It wasn’t idiotic for Yoenis Cespedes to opt out of the 2020 Major League Baseball season, but he could’ve been more efficient in handling the situation. Back in August, Cespedes no-showed for an afternoon game between his New York Mets and the Atlanta Braves. He was missing. Some feared the worst, especially given how everything this year has been terrible. Ultimately, after eight games and 31 at bats, he just left the team… without telling anyone, and in a contract year, no less. This came after his salary was reduced by over $23 million following an abrupt 2019 season-ending ranch incident. On top of that, he’s still a free agent, and we don’t know if he’ll play again. Presumably, he wants to, but hasn’t helped himself over the last year, or really, the last two years.

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45. Cristiano Ronaldo

45. Cristiano Ronaldo

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Illustration: AP

Sadly, Ronaldo only tested positive for COVID-19, instead of testing positive for “being in prison for one or all of the multiple rape accusations against him.”

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44. Will Fuller

44. Will Fuller

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Illustration: AP

The Houston Texans wide receiver finally had a chance to prove to the NFL that he could stay on the field after playing in no more than 11 games in each of the last four seasons. He was seemingly piecing it all together in the absence of DeAndre Hopkins, was having a career year heading into free agency this offseason… then he was suspended for six games for using performance enhancing drugs. In true idiot fashion, Fuller blamed his doctor for the ban, claiming he had been too trusting of the medical regimen prescribed for him. Guess how many games Will Fuller played in this year? That’s right, 11. Good luck with that offseason, bud.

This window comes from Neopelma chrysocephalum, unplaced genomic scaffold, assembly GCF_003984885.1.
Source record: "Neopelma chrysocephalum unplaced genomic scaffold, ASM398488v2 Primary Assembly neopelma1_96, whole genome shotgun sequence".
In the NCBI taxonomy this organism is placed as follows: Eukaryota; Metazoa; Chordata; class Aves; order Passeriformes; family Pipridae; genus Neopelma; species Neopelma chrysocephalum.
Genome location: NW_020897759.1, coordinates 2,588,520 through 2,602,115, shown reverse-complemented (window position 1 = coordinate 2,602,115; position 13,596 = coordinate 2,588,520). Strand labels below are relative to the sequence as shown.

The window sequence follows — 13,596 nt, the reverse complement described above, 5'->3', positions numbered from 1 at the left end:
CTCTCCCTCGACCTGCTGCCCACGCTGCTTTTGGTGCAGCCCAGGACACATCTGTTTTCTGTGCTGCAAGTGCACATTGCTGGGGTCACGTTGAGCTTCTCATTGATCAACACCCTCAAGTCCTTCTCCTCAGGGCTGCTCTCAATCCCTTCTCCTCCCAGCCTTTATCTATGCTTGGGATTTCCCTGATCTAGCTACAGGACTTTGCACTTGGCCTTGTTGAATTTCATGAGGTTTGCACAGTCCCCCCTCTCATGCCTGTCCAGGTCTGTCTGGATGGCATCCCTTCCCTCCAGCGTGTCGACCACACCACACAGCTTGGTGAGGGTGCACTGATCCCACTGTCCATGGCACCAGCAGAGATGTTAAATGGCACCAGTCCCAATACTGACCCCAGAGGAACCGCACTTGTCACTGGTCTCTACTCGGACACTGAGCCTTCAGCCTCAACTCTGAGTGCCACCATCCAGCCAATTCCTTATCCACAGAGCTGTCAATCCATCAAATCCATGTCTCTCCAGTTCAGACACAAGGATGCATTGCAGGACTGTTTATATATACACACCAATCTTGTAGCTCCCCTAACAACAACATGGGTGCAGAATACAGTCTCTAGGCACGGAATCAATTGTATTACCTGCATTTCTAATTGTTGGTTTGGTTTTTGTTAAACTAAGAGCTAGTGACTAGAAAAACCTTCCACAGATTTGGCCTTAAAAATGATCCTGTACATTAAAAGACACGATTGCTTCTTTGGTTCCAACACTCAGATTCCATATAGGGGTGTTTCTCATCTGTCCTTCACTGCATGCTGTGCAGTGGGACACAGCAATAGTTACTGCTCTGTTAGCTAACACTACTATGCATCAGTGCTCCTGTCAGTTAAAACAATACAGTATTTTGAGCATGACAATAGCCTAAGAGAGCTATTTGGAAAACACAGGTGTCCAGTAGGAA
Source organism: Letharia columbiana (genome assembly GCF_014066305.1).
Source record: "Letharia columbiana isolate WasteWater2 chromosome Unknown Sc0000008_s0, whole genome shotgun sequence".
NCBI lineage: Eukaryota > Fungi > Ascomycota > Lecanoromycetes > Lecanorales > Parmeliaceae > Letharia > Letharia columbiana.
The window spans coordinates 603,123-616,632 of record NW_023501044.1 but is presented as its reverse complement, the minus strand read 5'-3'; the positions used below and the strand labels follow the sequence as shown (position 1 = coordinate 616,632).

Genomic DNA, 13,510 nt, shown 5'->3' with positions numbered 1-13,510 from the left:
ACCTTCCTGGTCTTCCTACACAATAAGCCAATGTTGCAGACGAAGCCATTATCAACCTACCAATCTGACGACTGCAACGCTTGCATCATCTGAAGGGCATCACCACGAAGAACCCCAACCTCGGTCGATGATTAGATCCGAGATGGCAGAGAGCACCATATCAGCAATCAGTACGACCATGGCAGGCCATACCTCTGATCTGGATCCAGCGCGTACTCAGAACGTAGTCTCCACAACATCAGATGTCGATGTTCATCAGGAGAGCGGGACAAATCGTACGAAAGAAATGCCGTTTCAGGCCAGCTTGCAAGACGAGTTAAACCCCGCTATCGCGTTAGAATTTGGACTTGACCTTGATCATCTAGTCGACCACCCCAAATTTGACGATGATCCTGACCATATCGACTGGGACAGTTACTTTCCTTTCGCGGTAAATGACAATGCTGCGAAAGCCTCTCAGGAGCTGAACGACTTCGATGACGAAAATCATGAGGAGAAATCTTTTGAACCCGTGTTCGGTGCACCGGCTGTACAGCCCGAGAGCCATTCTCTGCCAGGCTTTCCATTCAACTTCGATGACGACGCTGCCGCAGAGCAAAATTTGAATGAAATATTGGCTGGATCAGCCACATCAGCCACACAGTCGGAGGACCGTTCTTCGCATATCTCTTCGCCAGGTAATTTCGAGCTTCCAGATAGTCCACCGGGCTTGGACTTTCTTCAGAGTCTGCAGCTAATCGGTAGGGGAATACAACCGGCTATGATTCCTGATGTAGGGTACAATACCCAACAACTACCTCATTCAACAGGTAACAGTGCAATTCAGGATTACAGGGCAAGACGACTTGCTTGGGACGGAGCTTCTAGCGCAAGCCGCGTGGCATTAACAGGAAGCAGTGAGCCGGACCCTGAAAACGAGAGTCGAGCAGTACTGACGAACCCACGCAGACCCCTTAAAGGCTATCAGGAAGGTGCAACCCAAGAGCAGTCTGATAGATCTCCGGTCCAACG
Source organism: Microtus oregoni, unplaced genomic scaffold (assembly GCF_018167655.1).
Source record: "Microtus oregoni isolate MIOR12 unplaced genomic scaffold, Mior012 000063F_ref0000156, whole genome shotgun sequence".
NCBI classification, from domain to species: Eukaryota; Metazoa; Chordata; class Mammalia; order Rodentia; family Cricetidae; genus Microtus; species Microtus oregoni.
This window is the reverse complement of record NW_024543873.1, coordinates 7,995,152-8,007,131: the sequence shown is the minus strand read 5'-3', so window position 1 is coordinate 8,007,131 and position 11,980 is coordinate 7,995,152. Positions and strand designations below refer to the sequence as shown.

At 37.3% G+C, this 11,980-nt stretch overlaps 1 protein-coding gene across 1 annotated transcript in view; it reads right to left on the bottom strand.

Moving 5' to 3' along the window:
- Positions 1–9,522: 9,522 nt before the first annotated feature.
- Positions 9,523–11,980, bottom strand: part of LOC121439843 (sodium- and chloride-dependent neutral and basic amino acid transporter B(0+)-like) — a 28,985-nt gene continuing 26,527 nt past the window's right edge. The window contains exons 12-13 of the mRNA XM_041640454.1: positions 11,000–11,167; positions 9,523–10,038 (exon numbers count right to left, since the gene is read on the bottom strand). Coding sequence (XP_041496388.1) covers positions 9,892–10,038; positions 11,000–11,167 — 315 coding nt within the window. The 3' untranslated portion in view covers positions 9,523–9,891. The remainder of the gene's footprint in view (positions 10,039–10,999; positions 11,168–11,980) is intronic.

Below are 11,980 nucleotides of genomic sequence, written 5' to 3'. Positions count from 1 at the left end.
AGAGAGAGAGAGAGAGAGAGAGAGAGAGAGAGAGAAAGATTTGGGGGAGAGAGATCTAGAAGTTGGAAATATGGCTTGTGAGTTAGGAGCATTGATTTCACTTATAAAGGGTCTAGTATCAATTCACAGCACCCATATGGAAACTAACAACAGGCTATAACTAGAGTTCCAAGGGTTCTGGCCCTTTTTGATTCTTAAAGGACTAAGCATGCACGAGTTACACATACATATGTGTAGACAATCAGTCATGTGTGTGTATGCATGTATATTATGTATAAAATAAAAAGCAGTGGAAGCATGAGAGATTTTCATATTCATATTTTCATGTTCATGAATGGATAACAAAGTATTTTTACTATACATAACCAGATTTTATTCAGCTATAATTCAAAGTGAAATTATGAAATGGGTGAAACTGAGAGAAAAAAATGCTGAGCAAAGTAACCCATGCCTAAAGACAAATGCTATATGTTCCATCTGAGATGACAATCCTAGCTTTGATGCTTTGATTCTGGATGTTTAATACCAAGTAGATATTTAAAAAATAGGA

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43. Jeff Luhnow

43. Jeff Luhnow

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Illustration: AP

Do you remember the name Gary Condit? If you don’t, that’s okay. Condit was the California representative whose affair with Chandra Levy, a woman 30 years younger, was revealed after Levy was murdered in May of 2001. It was a huge story for that whole summer, and even though Condit never was a suspect in the still-unsolved case, he was the subject of a world of negative attention and got primaried out of office. But the reason you wouldn’t remember Condit is that 9/11 happened, he slinked away, and nobody really heard from him again until he went on Dr. Phil, 15 years later. Jeff Luhnow, the disgraced former Astros general manager, could’ve taken a similar route out of the public eye thanks to 2020 being, well, 2020. Instead, this idiot did a 37-minute interview with Houston’s NBC affiliate, proclaiming how good and virtuous and not a mastermind of a cheating scheme he was. Either Luhnow was lying, and was way more involved in the cheating than he said, or he was telling the truth, and he was a horrendous executive with no idea what was happening in his organization. That’s definitely something you want to come back into the public eye to get out there, right?